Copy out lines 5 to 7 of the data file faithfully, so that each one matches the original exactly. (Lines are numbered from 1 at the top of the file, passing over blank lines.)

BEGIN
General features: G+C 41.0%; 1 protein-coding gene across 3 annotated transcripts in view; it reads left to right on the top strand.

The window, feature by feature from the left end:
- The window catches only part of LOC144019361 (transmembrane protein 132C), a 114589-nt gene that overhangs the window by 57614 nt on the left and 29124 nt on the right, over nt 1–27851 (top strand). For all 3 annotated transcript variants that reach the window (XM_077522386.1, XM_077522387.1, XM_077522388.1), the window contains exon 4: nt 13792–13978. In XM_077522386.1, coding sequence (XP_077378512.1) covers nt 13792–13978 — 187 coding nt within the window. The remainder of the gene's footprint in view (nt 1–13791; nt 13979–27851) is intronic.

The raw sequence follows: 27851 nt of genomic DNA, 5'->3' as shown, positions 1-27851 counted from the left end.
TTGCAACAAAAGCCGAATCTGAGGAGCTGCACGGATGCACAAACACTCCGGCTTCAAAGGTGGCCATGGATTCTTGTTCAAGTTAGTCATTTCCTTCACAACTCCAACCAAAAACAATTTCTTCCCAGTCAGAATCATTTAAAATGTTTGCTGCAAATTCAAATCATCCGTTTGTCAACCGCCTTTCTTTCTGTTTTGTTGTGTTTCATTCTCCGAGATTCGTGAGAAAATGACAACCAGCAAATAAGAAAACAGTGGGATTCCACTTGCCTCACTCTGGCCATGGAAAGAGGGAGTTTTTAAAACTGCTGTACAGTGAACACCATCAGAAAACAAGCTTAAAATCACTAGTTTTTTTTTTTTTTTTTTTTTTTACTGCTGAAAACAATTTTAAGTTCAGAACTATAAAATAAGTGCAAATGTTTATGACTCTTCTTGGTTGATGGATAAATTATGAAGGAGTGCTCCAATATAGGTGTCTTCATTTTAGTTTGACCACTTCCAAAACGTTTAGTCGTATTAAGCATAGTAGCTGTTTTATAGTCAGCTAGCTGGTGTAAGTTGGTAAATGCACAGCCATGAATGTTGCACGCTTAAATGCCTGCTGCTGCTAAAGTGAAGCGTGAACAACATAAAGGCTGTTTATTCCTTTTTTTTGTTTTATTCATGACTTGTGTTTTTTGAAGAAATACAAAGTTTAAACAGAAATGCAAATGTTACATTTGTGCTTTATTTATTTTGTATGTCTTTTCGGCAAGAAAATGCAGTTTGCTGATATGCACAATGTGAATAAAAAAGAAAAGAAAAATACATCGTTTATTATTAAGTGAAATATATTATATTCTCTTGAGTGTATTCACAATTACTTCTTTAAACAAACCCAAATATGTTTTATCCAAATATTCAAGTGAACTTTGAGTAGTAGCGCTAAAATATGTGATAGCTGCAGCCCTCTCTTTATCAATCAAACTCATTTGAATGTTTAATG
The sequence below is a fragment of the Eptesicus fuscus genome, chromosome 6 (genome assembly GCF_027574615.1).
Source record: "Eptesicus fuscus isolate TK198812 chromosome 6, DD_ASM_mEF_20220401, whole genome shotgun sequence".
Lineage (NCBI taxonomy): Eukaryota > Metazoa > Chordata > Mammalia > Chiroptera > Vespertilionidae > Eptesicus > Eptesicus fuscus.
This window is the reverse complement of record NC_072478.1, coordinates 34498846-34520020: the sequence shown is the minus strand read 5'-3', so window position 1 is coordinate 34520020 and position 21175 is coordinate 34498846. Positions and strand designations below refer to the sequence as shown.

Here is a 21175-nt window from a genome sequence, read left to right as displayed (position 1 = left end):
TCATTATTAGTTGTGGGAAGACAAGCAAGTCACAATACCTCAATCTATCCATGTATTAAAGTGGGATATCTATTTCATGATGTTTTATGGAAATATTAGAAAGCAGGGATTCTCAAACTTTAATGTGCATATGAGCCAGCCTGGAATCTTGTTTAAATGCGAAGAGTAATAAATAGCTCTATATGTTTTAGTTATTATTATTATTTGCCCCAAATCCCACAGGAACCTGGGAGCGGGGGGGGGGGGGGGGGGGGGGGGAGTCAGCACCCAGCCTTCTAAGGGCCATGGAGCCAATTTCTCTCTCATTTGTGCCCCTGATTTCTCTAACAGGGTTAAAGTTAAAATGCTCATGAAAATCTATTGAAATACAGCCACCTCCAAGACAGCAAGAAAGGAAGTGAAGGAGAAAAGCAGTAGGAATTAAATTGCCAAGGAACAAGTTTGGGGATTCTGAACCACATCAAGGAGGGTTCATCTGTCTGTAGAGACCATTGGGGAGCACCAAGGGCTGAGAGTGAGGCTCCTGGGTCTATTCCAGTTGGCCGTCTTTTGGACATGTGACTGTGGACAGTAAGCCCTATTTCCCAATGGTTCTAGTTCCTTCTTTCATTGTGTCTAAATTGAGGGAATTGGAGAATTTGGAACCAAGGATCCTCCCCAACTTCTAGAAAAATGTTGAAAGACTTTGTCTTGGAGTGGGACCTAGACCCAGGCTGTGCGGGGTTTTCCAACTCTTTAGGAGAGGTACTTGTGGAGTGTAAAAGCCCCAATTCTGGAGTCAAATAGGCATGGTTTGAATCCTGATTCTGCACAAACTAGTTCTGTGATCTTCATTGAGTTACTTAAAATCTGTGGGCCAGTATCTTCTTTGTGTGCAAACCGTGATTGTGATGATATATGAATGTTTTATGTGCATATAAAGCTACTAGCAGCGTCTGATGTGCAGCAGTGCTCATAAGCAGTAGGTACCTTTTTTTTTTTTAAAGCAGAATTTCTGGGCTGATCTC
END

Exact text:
TTGCAACAAAAGCCGAATCTGAGGAGCTGCACGGATGCACAAACACTCCGGCTTCAAAGGTGGCCATGGATTCTTGTTCAAGTTAGTCATTTCCTTCACAACTCCAACCAAAAACAATTTCTTCCCAGTCAGAATCATTTAAAATGTTTGCTGCAAATTCAAATCATCCGTTTGTCAACCGCCTTTCTTTCTGTTTTGTTGTGTTTCATTCTCCGAGATTCGTGAGAAAATGACAACCAGCAAATAAGAAAACAGTGGGATTCCACTTGCCTCACTCTGGCCATGGAAAGAGGGAGTTTTTAAAACTGCTGTACAGTGAACACCATCAGAAAACAAGCTTAAAATCACTAGTTTTTTTTTTTTTTTTTTTTTTTACTGCTGAAAACAATTTTAAGTTCAGAACTATAAAATAAGTGCAAATGTTTATGACTCTTCTTGGTTGATGGATAAATTATGAAGGAGTGCTCCAATATAGGTGTCTTCATTTTAGTTTGACCACTTCCAAAACGTTTAGTCGTATTAAGCATAGTAGCTGTTTTATAGTCAGCTAGCTGGTGTAAGTTGGTAAATGCACAGCCATGAATGTTGCACGCTTAAATGCCTGCTGCTGCTAAAGTGAAGCGTGAACAACATAAAGGCTGTTTATTCCTTTTTTTTGTTTTATTCATGACTTGTGTTTTTTGAAGAAATACAAAGTTTAAACAGAAATGCAAATGTTACATTTGTGCTTTATTTATTTTGTATGTCTTTTCGGCAAGAAAATGCAGTTTGCTGATATGCACAATGTGAATAAAAAAGAAAAGAAAAATACATCGTTTATTATTAAGTGAAATATATTATATTCTCTTGAGTGTATTCACAATTACTTCTTTAAACAAACCCAAATATGTTTTATCCAAATATTCAAGTGAACTTTGAGTAGTAGCGCTAAAATATGTGATAGCTGCAGCCCTCTCTTTATCAATCAAACTCATTTGAATGTTTAATG
The sequence below is a fragment of the Eptesicus fuscus genome, chromosome 6 (genome assembly GCF_027574615.1).
Source record: "Eptesicus fuscus isolate TK198812 chromosome 6, DD_ASM_mEF_20220401, whole genome shotgun sequence".